(a) (b)
Figure 13. Test 2—Path heatmaps of those who passed the test (a) and those who did not (b).
Spatial resolution: 5 cm. Low-pass FIR: 25 × 25 cell flat impulse response.
(a) (b)
Figure 14. Test 2—Acoustic heatmaps of those who passed the test (a) and those who did not (b).
(a) (b)
Figure 15. Test 2—Haptic heatmaps of those who passed the test (a) and those who did not (b).
5. Discussion
Starting with the random delay emulation, the results obtained are coherent with the
design described in Section 3.2.3: approximately 90% of the received packages arrived
within the first 25 ms period, and 96% before 37 ms. The second peak shown in the nor-
malized histogram, i.e., pdf, as well as the harmonic-like pattern in the total delay (blue),
confirming the effect of the periodicity in the data reception.
Figure 14. Test 2—Acoustic heatmaps of those who passed the test (a) and those who did not (b).
Sensors 2021, 21, x FOR PEER REVIEW 12 of 16
Figure 12. Test 2—Path heatmaps of those who passed the test (a) and those who did not (b).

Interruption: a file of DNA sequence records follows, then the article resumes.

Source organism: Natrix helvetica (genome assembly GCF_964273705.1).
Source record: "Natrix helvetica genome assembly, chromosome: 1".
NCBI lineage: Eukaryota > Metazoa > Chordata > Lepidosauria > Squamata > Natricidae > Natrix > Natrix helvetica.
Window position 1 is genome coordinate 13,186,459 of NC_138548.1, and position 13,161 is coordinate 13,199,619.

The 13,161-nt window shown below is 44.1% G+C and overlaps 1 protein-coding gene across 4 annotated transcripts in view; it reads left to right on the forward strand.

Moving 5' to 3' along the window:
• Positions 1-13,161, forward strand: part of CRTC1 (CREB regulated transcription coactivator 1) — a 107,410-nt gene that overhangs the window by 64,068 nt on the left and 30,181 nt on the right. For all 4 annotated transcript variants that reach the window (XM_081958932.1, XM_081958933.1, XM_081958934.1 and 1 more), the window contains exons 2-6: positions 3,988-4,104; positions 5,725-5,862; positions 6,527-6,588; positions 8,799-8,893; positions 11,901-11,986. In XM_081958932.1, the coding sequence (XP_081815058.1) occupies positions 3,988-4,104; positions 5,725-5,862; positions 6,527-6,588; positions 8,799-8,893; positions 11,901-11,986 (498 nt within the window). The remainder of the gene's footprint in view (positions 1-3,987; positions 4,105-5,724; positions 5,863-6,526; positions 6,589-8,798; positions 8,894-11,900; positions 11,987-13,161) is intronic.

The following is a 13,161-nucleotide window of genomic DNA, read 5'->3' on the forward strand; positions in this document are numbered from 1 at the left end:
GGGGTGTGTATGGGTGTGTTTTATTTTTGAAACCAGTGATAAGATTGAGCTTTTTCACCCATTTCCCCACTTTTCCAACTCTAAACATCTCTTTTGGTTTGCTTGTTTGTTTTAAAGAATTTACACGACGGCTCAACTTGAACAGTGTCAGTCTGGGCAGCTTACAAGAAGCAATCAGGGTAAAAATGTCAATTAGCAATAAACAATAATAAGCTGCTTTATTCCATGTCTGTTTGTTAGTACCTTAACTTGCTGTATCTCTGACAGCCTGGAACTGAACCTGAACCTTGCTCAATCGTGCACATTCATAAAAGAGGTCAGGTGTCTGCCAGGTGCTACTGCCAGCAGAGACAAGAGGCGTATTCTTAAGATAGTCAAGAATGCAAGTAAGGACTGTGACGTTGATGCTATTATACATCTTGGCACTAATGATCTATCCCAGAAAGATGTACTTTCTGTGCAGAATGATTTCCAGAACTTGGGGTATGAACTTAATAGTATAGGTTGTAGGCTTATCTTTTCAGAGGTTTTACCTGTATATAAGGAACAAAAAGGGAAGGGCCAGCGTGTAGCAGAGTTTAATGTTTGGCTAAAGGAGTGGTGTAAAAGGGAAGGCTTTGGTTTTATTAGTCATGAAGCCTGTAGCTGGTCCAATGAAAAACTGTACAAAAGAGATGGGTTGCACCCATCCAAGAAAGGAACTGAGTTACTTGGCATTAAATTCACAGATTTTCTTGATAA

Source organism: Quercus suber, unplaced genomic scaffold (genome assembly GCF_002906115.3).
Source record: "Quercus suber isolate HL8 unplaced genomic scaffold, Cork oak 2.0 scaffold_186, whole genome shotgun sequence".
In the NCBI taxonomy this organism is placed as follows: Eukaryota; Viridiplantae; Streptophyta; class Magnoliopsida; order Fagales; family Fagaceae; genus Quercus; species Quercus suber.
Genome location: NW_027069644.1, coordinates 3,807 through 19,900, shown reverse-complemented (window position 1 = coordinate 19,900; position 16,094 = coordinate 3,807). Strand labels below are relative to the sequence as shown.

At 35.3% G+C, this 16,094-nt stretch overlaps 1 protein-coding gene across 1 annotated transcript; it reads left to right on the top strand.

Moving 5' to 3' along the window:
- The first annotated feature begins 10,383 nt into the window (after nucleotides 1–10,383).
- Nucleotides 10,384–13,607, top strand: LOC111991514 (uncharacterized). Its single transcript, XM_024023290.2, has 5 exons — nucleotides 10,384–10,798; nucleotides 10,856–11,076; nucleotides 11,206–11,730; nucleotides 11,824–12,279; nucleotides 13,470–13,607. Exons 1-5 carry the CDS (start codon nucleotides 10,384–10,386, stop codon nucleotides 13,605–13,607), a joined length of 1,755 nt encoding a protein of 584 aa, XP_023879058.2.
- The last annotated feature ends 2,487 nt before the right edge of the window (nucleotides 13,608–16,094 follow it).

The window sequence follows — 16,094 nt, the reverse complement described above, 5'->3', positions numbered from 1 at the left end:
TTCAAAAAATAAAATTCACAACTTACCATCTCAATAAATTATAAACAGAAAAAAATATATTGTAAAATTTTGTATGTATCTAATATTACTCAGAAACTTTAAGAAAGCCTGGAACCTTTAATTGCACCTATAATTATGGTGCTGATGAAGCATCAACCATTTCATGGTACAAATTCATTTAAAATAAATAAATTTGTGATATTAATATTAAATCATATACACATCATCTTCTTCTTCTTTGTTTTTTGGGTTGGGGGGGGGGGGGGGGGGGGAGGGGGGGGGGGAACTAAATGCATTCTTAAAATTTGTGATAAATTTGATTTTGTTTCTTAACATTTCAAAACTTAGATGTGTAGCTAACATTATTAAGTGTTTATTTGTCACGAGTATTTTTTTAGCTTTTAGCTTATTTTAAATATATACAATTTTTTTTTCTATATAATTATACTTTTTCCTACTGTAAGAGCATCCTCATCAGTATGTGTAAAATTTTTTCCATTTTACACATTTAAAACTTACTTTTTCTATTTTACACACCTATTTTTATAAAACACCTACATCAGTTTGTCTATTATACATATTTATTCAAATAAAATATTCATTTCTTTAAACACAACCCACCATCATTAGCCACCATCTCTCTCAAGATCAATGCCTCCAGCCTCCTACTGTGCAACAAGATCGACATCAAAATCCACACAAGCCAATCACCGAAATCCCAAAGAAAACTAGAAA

Spatial resolution: 5 cm. Low-pass FIR: 9 × 9 cell flat impulse response.
(a) (b)
Figure 13. Test 2—Path heatmaps of those who passed the test (a) and those who did not (b).
Spatial resolution: 5 cm. Low-pass FIR: 25 × 25 cell flat impulse response.
(a) (b)
Figure 14. Test 2—Acoustic heatmaps of those who passed the test (a) and those who did not (b).
(a) (b)
Figure 15. Test 2—Haptic heatmaps of those who passed the test (a) and those who did not (b).
5. Discussion
Starting with the random delay emulation, the results obtained are coherent with the
design described in Section 3.2.3: approximately 90% of the received packages arrived
within the first 25 ms period, and 96% before 37 ms. The second peak shown in the nor-
malized histogram, i.e., pdf, as well as the harmonic-like pattern in the total delay (blue),